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Immunity Boosting Bites

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Immunity Boosting Bites

If you’ve heard the saying “an apple a day keeps the doctor away,” you are familiar with the idea that foods you eat can influence your immune system and reduce your risk for infections. Check out the common foods below that are rich in nutrients to boost your immunity.

Canola & Olive Oil
Canola and olive oil, rich in vitamin E, provide an antioxidant that defends cells against oxidation, a process that can damage cell genetic material and increase disease risk. Vitamin E helps maintain the function and integrity of the cells in the body, enhancing their immune response to infection.

Tip: Next time you sauté vegetables, try using either canola or olive oil.

Carrots
Visible by their bright orange color, carrots are rich in carotenoids. Beta-carotene, a type of carotenoid, enhances immune cell function and the immune response overall. Not only does beta-carotene increase the activity of immune cells, it also targets harmful substances and removes them from the body.

Tip: Beyond carrots, you can choose other orange-colored fruits and vegetables.  Try cantaloupe, sweet potatoes, pumpkin or orange bell peppers.

Breakfast Cereals
Fortified breakfast cereals are good sources of zinc. Zinc is key in the development of white blood cells, the cells responsible for the body’s immunity. Additionally, zinc acts as an antioxidant, defending against damaging oxidation.

Tip: For breakfast, try cereals such as Kashi® Heart-to-Heart or Fiber One® Honey Clusters with skim or 1% milk. Better yet, add a handful of blueberries for another boost of antioxidants!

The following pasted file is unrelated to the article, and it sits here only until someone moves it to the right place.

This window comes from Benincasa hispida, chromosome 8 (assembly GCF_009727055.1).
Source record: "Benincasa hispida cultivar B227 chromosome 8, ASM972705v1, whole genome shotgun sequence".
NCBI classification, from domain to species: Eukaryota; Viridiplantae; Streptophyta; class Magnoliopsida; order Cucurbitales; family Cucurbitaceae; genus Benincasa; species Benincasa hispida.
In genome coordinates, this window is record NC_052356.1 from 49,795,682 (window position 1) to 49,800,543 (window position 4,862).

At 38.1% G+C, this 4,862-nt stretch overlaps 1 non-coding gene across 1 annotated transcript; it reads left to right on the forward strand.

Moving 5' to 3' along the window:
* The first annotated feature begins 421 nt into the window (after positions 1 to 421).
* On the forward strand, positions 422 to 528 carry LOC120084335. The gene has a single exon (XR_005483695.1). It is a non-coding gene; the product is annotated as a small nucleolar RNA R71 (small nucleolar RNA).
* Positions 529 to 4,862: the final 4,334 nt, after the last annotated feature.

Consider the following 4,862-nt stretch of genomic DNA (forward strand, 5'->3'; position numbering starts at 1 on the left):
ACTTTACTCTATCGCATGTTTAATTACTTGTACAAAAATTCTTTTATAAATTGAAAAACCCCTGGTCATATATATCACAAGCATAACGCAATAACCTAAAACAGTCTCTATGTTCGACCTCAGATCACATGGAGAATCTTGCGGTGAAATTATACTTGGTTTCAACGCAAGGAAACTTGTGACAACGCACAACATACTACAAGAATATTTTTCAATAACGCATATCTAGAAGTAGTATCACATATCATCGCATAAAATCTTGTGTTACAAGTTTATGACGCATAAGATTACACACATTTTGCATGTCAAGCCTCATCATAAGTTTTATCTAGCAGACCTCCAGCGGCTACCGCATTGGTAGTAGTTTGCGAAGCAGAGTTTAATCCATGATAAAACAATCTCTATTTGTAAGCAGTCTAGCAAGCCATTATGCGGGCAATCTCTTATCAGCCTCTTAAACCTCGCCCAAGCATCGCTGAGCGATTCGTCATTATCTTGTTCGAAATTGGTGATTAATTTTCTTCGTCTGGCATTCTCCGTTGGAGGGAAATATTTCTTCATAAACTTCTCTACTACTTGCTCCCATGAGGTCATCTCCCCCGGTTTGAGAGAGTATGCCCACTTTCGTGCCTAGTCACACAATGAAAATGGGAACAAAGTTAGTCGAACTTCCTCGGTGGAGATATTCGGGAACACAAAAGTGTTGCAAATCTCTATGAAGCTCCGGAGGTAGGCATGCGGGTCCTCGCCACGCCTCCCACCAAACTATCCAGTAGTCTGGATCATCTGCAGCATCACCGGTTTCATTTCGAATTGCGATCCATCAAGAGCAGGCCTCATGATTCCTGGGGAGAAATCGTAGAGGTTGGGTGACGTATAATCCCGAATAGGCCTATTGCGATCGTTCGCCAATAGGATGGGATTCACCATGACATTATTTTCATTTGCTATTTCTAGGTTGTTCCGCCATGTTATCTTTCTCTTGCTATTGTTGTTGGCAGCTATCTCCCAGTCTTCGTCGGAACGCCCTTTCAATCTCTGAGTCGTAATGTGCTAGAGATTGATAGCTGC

Chicken Breast, Chickpeas & Bell Peppers
What do chicken breast, chickpeas and bell peppers all have in common?  Vitamin B6.  Vitamin B6 is critical in the production of DNA and RNA, the body’s genetic materials.  Through the production of DNA and RNA, the immune cells are able to readily multiply and enhance their fighting response to infections.

Tip: Enjoy roasted chicken breast for dinner as a good source of lean protein and vitamin B6.  For a snack, dip sliced bell peppers into hummus, which is made out of chickpeas.

Greek Yogurt
Greek yogurt is rich in probiotics, which is the “good” bacteria that promotes optimal digestion and defends against harmful bacteria. Probiotics help increase the number of lymphocytes, a type of white blood cell in the body, enhancing the immune system’s response to infections.

Tip: Add non-fat Greek yogurt to smoothies instead of milk or juice, or use it as a topping on baked potatoes instead of high fat sour cream.
 
Wild Salmon
Salmon is rich in omega-3 fats. Omega-3 fats reduce inflammation in the body by decreasing the production of inflammatory molecules. Inflammation disturbs normal functioning of the body and when it becomes chronic in specific areas, such as in arthritis, it can cause tissue damage.

Tip: Fatty fish are great sources of omega-3 fats, but this nutrient can also be found in nuts and oils. For a mid-day snack, enjoy 1 oz. of walnuts or about 14 halves.

As you can see, there are many options other than apples that may keep the doctor away.  Help out your immune system by providing nutrients that it needs to thrive! Visit cooperclinicnutrition.com to meet with one of our Registered Dietitians today.

Article provided by Cooper Clinic Nutrition Department.